Massachusetts lawmakers are pushing legislation intended to help protect consumers after the NBC10 Boston Investigators uncovered a pool contractor's path of destruction in our "To Catch a Contractor series.
Many homeowners paid big bucks for pools and ended up with shoddy work or never got them installed at all. House Bill 424 aims to give consumers peace of mind when they hire someone to install or service a pool.
Frank Davis of Marshfield has bad memories of the contractor he hired to refurbish his pool.
"There was an issue when they went to do the liner, they couldn't get the water to stop leaking," said Davis. "When he left, the water was black, and he wouldn't answer our calls, he wouldn't come back."
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Jason Davidson , the director of government relations for the Pool & Hot Tub Alliance, says that is an example of what he calls a bad actor.
"The legislation that we have put forth will try and help eliminate what we call in the industry, 'bad actors,'" he said.
Davidson was in Boston recently pushing for the passage of House Bill 424, consumer protection legislation that would require pool installers to be licensed under the Massachusetts Board of Building Regulations and Standards.
"If you're going to go out and build a pool, if you're going to maintain a pool, perform service, repair, you should be properly licensed, just like you would as a plumber or electrician," said Davidson.
Chris Callanan has been in the pool business for 35 years and says today's pool systems are complicated.
"The equipment gets more and more sophisticated every year," said Callanan. "There's a lot of automation out there, variable speed pumps and electronic heaters, and they are all controlled from your phone and you need to know how to do these. It's too easy to have people uneducated out there claiming to know what they are doing, and the consumer gets hurt."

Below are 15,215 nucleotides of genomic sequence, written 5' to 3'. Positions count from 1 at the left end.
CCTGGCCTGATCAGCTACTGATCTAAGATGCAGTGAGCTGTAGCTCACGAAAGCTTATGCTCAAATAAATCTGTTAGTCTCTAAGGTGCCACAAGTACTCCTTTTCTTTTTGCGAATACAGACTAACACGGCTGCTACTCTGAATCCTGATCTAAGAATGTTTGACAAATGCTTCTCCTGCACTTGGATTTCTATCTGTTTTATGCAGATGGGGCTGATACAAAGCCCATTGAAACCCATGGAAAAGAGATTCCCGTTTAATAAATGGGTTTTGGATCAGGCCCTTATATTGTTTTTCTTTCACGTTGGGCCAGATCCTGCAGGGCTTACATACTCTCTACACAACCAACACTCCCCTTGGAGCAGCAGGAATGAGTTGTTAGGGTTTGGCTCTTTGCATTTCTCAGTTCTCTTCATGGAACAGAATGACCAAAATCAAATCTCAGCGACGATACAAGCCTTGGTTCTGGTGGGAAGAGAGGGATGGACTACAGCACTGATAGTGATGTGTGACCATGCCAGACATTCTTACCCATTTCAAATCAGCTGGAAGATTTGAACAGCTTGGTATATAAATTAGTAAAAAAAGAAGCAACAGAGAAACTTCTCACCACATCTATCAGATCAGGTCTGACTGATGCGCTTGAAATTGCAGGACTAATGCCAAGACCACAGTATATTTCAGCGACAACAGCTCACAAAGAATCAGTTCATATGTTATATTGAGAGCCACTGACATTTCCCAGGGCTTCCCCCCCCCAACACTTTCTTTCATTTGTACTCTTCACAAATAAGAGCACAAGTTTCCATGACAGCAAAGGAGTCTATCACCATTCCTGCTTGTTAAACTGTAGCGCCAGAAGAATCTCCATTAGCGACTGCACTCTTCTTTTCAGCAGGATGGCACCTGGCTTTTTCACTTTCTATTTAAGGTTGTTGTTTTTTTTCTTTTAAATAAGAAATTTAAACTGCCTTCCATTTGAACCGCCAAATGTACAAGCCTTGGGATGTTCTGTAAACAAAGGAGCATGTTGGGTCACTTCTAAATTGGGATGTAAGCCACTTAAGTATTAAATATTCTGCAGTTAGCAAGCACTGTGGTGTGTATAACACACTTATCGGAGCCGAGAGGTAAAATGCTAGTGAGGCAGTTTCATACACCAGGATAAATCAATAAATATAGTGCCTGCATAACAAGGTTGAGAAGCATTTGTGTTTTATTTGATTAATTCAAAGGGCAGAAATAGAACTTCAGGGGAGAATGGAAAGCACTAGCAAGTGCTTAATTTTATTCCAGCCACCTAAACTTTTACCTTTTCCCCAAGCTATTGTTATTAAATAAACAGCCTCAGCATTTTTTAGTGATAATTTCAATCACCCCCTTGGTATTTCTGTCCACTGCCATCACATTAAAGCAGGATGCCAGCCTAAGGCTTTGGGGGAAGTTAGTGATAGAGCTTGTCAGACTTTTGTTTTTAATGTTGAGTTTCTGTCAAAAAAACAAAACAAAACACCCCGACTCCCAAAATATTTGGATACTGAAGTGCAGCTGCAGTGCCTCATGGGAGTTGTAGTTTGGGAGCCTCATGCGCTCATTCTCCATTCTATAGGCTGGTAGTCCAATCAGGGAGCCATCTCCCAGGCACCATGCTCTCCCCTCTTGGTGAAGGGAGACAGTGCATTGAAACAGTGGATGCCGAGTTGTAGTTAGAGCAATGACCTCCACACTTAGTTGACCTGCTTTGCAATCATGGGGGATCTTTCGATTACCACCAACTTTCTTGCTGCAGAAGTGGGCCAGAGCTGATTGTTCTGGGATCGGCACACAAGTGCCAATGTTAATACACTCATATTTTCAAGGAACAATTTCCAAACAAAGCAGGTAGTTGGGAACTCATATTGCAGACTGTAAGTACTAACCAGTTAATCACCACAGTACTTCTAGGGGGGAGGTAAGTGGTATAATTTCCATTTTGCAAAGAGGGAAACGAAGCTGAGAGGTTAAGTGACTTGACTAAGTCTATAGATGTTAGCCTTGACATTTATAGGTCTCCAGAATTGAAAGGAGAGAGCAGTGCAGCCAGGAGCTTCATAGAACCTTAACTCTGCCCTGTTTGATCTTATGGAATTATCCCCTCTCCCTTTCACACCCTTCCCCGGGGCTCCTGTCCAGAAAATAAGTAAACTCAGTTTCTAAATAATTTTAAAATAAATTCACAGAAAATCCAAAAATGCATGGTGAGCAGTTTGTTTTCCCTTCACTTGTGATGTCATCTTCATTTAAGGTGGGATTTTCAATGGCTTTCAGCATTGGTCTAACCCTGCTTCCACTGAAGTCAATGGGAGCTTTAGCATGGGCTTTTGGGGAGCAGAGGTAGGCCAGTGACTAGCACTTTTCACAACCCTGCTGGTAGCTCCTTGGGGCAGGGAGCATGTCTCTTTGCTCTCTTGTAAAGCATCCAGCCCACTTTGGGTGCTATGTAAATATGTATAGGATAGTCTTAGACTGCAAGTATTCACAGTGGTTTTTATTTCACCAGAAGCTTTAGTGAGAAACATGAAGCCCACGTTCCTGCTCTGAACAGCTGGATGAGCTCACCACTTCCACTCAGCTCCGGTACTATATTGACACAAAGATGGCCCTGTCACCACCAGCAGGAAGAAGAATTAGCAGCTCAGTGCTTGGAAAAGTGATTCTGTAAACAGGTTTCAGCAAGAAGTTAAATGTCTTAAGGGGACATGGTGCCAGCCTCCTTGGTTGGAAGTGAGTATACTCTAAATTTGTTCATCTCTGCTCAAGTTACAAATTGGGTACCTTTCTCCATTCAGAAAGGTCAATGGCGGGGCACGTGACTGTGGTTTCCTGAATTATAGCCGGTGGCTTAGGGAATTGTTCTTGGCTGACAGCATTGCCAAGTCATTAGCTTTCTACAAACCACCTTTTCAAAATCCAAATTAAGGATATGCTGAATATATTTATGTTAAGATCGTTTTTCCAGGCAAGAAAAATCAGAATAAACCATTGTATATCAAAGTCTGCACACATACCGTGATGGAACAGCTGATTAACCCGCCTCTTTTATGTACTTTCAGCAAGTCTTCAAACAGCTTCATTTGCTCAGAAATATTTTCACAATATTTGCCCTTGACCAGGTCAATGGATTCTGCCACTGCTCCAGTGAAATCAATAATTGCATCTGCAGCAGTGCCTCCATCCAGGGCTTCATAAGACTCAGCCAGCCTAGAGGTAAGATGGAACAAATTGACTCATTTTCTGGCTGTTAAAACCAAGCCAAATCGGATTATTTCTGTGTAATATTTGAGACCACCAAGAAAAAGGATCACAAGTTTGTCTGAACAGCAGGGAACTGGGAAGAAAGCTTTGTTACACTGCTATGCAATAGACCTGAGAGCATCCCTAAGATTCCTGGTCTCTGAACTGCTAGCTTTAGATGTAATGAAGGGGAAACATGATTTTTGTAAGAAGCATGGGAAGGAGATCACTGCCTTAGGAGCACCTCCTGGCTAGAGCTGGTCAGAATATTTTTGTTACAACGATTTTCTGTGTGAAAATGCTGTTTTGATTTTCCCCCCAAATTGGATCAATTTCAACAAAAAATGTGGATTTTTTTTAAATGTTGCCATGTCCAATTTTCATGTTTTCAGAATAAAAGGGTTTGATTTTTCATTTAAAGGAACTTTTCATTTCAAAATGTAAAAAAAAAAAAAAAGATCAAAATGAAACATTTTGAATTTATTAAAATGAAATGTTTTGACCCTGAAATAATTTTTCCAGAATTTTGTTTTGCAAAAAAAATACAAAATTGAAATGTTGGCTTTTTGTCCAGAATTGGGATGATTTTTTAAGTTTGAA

The pool licensure bill is currently in the House Ways and Means committee. House Chair of the Consumer Protection and Professional Licensure Committee Tackey Chan talked to us about it last fall.
"From our research over the last several sessions on this, the pool issues is quite severe because of the high negative outcome associated with not constructing a pool correctly," said Chan. "You've got leakage, you've got cracks, it's a hole in the ground … and the repair costs associated with that is enormous, and having the proper people to do all the work, all the various licensees that would be involved, it made sense to put into Building Board of Regulators to issue that component of it, and also ensure there is inspection, proper inspection."
Proponents are hoping the bill will be brought to a vote before the end of the session on July 31, saying it would be a big win for consumers.
"You need to have the peace of mind that whoever you go out and hire comes in and is properly licensed and is certified and has been properly trained in accordance to the state code of Massachusetts," said Davidson. "More importantly, if something goes wrong, there is a structure in place for the homeowner where they can seek proper recourse through the state and get that rectified."
The legislation would also impose fines in increasing amounts for unlicensed work. If the bill passes, BBRS would establish the experience, training and examination required for licensing.